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What Do You Do When a Former Key Employee Becomes a Competitor?

leave company to start competitorIt happens every day. An entrepreneur learns that a former key employee, who left on good terms, has solicited their suppliers and customers with a competitive offering. The key employee was a trusted one who learned the business at their side; with whom they shared much of the inner workings of their company.

And, because they were just starting out the thought of a non-compete agreement was probably not even on their radar. So they are, with a new or stronger competitor and a not a legal leg to stand on!
"What do you do?"
The short answer is not much. There will always be "bad actors" out there with a vague morality code; folks to whom relationships and loyalty mean little. So they can't stop it, but they can prevent it. Sometimes, there's more to the story, and all entrepreneurs can learn lessons and steps to take to deal with this potential predicament.

If it's happened to you (employee leaves to start a competitor), here are some steps to take:


"Circle the Wagons"

If it's happened to you, you need to alert all current employees as to what is going on. Have a "one on one" with each of them to ensure that this situation is not symptomatic of deeper problems of which you were seemingly unaware, or that the former employee won't try to convince others to join him/her.

Determine if anybody knew that this might happen when the former employee left (people rarely are quiet about such things). An employee leaving your company to start a competitor could be a "one-off" situation, or it could be a tip-off of other problems you might have within the organization.

Talk to the Market

Make sure suppliers and customers understand the employee who left to start a competitor doesn't work for your company anymore. Explain that you value their relationship and would hope that the past quality and support of your product or service and long-term nature of your relationship would win the day over any competitive offering.

Before leave to start a competitor

Before your employee leaves to start a competitor:


Create an Environment for Growth

Most often people leave because they are frustrated, either with their growth or the company, in general. Create as open an environment as possible. One where employees feel valued, with contributions appreciated; one where they are challenged, have a voice and are heard.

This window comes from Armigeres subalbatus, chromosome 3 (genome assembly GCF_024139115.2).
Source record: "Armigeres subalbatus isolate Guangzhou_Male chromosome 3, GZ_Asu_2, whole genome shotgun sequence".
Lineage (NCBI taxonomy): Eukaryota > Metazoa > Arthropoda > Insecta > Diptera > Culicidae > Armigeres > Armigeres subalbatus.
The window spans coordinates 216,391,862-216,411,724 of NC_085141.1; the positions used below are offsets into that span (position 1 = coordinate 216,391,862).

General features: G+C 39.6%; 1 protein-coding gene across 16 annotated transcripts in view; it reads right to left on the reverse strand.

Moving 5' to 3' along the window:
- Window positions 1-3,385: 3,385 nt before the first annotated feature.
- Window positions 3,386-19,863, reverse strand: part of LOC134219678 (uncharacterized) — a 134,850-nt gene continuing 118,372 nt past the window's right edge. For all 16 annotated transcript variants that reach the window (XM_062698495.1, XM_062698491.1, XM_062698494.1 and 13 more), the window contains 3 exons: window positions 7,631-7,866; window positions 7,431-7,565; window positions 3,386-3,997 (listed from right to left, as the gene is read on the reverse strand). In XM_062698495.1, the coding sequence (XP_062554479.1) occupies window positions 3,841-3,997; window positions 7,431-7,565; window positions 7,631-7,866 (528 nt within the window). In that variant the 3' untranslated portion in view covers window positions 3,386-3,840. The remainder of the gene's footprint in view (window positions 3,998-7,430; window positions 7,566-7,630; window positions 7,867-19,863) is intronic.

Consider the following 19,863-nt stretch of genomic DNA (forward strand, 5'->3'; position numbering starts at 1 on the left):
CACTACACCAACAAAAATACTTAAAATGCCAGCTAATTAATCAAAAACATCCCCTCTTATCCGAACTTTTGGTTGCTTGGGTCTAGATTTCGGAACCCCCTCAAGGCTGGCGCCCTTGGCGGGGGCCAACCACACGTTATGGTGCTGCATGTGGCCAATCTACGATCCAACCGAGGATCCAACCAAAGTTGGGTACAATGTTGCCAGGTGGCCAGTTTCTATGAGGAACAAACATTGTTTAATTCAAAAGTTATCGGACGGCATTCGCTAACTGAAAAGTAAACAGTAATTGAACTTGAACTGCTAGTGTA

Hire to Your Values; Listen to Their History

Your best bet is a better initial hiring process that comes as much through respected referrals to get the right people, who fit your style and culture, into your organization, who will grow, and hopefully, remain with you.

Practice Safe Business (Protect Yourself and Your Future)

If you have a unique technology or unique processes or even a unique business model, you should try to protect it as best you can starting with employee #1.

All staff signs a simple (not onerous) confidentiality and non-competitive agreement that limit what employees who leave your company can do for a specific but reasonable period of time (maybe as short as only one year).

These agreements are deterrents and temporary barriers, not absolute prevention techniques. Remember, if they violate these agreements YOU have to prove they did and YOU have to pay for the defense of them and, in some states, they are often difficult to defend.

There's no way to stop folks from leaving you except to create an environment where they don't want to. However, at the same time, hiring better and then protecting the company are critical preventative measures. You have enough competition. There's no sense in creating more!

"The Entrepreneur's Yoda" knows these things. He's been there. May success be with you!

Have you had a critical employee leave your company and go to a competitor? Please share that experience in your comments. It can help another entrepreneur.

If you like this post, by all means, share it with your networks and colleagues.


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1 COMMENT(S)

2013-10-29 07:34:45 by Mary Miraglia

About two years ago, I was getting ready to sign an agreement with a company in Israel. I asked the attorney reviewing my contract how I could enforce the contract, should the company not pay me. And he told me this very intelligent thing: the business relationship must stand above the contract. Once you are falling back on legal agreements, the business relationship is usually damaged beyond repair. I realized he was correct. The business relationship did indeed go south, and I moved on. To retain key employees you need to be the best you can be in your business, and you need to keep communications open so people feel free to discuss their concerns. Then if you can meet their requirements, do -- and if you can't, move on. Even with non-compete agreements you can't prevent a person from working in the business in one capacity or another, nor should you try.

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